The pain and discomfort from training hard is something I am used to. I have done it for decades. But what I dealing with now is nothing like I have ever experienced. This is something very “new” and I am sure it is because I am very “old” – for an athlete at least.
Last year I trained without injury throughout the entire winter. This year, the opposite is true. I have had so many strange injuries that come out of nowhere, seemingly. They rear their ugly head, often without any warning. I feel like I am being attacked by my own body from my Achilles, my calves, my knees, lower back, ribs, to my neck. As soon as I recover from one injury another one pops ups, unannounced, unappreciated and definitely unwanted.
I knew the journey I have under taken to make the 2012 Olympic Trials – and maybe more – at age 50 was going to be an uphill battle. But the hill has become so steep now it now it feels like I am scaling a cliff.
Some mornings I wake up and I can hardly move. Just laying motionless in bed, not moving a muscle, my body is throbbing in pain. The best way I can describe the feeling is it is like I have been run over by a truck and beaten senseless with a baseball bat – Ouch!
I have been to the doctor’s office and hospital so many times this past year. I am getting flashbacks to when I was six years old and first diagnosed with spina bifida and hydrocephalus.
As bad as the physical pain is, it is something I can handle and embrace. It is the physiological battle that is going to be the most challenging. My body knows its age and is screaming at me to slow down, to stop. The pain has become so bad some days it is scary. I am becoming afraid. I am training hard and being very carefully but there is always a risk of injury but now I am concerned about the type of injury that could happen: snapping a tendon, rupturing a disc, breaking a bone.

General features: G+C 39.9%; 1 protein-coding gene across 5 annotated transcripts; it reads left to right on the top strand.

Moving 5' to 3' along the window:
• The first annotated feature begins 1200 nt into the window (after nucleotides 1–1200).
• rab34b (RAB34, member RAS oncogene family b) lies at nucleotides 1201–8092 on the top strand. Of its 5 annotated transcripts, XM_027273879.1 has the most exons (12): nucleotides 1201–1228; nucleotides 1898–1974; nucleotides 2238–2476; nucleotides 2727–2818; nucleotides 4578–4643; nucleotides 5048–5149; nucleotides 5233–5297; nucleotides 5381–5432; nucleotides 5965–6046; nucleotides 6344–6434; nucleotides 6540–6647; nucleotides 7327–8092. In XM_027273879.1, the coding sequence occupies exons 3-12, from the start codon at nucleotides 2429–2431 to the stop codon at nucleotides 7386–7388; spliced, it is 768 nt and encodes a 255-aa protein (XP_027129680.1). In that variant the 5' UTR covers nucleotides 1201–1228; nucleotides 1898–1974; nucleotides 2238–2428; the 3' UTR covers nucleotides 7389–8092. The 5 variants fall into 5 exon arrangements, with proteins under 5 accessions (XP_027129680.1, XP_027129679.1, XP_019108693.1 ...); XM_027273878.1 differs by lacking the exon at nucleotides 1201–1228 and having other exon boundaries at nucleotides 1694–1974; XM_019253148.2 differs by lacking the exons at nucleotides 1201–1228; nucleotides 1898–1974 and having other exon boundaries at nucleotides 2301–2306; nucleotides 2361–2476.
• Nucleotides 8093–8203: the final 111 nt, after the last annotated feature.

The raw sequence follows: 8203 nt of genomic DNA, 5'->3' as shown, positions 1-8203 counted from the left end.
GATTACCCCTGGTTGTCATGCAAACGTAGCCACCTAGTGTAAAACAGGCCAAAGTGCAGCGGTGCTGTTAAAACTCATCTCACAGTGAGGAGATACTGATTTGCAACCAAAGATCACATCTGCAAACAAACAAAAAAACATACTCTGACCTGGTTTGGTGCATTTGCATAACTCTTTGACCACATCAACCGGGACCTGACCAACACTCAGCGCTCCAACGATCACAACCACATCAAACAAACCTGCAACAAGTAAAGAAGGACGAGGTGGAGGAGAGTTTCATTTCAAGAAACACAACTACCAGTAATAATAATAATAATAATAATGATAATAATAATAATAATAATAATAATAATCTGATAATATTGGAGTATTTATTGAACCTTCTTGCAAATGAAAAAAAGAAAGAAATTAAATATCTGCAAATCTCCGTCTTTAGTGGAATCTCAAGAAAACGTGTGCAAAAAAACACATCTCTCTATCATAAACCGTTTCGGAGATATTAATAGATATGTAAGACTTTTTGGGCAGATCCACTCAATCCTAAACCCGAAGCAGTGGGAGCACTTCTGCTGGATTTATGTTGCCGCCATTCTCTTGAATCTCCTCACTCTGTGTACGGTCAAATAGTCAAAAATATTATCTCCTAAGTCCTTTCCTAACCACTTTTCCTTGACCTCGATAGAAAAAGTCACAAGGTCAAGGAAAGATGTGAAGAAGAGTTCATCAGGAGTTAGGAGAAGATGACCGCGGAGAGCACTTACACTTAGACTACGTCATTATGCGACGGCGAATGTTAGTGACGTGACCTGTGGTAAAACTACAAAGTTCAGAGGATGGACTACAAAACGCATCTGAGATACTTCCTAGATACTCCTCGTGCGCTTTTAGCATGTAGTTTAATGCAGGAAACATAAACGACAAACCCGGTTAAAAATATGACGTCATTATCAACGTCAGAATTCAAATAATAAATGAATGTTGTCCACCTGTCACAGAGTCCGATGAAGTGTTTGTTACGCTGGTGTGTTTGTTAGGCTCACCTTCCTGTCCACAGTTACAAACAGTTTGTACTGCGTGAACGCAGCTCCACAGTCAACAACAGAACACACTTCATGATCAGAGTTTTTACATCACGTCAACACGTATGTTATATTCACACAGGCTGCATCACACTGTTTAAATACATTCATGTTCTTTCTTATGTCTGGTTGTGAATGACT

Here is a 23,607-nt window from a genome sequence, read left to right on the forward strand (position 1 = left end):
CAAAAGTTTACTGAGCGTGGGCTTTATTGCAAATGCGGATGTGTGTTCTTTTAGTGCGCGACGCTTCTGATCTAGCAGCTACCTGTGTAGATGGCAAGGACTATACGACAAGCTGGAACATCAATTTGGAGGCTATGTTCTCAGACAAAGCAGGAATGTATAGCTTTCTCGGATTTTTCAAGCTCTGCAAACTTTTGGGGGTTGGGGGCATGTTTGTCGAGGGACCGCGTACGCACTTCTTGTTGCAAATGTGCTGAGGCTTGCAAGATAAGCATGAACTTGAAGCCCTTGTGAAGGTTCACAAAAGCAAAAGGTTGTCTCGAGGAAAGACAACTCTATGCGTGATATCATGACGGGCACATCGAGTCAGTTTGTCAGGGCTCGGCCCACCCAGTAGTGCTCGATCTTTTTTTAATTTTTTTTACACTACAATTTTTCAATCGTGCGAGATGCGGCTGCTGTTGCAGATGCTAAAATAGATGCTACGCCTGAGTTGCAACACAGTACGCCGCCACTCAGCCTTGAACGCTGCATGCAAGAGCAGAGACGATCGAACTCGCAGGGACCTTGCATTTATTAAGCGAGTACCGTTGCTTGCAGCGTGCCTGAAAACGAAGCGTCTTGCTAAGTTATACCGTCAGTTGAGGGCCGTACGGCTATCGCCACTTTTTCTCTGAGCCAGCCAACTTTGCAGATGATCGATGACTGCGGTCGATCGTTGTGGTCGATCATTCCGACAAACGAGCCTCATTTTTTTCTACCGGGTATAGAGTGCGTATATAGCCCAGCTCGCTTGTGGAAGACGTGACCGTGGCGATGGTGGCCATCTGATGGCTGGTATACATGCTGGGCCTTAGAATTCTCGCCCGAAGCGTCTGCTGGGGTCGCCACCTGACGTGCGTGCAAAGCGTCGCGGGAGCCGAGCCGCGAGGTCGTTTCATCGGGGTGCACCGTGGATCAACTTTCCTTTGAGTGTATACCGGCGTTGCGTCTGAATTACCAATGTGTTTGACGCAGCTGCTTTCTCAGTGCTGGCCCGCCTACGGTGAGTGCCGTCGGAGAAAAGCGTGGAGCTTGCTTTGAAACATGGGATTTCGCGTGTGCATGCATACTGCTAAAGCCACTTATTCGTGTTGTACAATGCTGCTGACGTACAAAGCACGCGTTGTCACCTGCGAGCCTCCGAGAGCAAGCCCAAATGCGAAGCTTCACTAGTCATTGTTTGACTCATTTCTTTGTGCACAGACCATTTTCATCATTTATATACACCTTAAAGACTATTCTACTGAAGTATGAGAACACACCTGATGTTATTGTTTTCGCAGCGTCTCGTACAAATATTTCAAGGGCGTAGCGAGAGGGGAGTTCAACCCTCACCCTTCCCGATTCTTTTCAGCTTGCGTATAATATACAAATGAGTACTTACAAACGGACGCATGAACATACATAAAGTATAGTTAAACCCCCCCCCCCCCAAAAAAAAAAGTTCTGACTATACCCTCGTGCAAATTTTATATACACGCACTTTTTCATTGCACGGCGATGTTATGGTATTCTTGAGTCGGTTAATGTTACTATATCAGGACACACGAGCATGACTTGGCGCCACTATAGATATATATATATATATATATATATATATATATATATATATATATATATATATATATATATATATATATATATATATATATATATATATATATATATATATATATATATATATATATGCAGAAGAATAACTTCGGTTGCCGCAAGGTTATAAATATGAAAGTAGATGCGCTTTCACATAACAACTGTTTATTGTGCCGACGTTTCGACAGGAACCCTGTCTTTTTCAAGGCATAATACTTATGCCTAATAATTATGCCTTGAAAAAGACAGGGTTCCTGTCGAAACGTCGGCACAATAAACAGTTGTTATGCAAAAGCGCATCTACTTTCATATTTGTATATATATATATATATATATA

In addition to the physical age related issues of my training, I am finding myself facing a range of age related physical issues not linked to my training. In the last year I have completely changed my diet because of weight and cholesterol issues. I have had to stop drinking coffee, tea and I can’t eat chocolate or anything with caffeine in it due to heart palpitations. And it looks like my last vice – alcohol – will soon be on the chopping block.
I feel like I am becoming a hypochondriac.
I am constantly asking myself questions:
Am I going to wake up one day and not be able to move? Am I am going to have a heart attack and drop dead at the track? Will I have a stroke at the gym and be crushed by some weight I am lifting? Will I pass out in the pool while swimming and drown?
Whether I am a hypochondriac or just being morbid, one thing is for certain: I am acutely aware, both physically and mentally, of my age. I know my limitations but that is not going to stop me pushing. And I know my ever growing list of restrictions but I am constantly finding ways to work around them.
As I embrace my pain I must also face my fear. Whether it is the fear of some life changing or ending injury that could happen, or whether it will be some illness that will end my career once and for all. They are indeed possibilities. Interestingly, the one thing I am not afraid of is if I “fail” and don’t make it to 2012. I have come to terms with that being a possibility. But that is not going to stop me trying as long as I am able.
My journey towards 2012 has heightened what we all must face as we age: Our mortality.
As we grow older we often talk about what used to be and how things were. My journey is about actually doing it: Everything I do in my training is quantifiable. I can easily compare myself to where I was 10, 20, 30 years ago. Whether it was a weight I lifted, a distance I ran or a bounding test I did they are all measurable and therefore comparable. I can see where I am now and where I was in the past and see how fit and athletic I used to be compared to now. I can also compare myself to my much, much younger competitors now – Yikes!
So as I continue training towards 2012 I will be careful and listen to my body, and I will embrace the pain and I will face my fears. But I am also going to savour the journey I am on hoping I can make it all the way to the end.
But first I need to take a nap before my doctor’s appointment.
Roald Bradstock represented Britain in the 1984 and 1988 Olympics and in 1996 was an alternate for United States Olympic team. Bradstock competed in the 2000, 2004 and 2008 United States Olympic Trials. He has now switched his allegiance back to Britain and hopes to compete in the trials for London 2012. In addition to being an Olympic athlete, Bradstock is also an Olympic artist dubbed “The Olympic Picasso”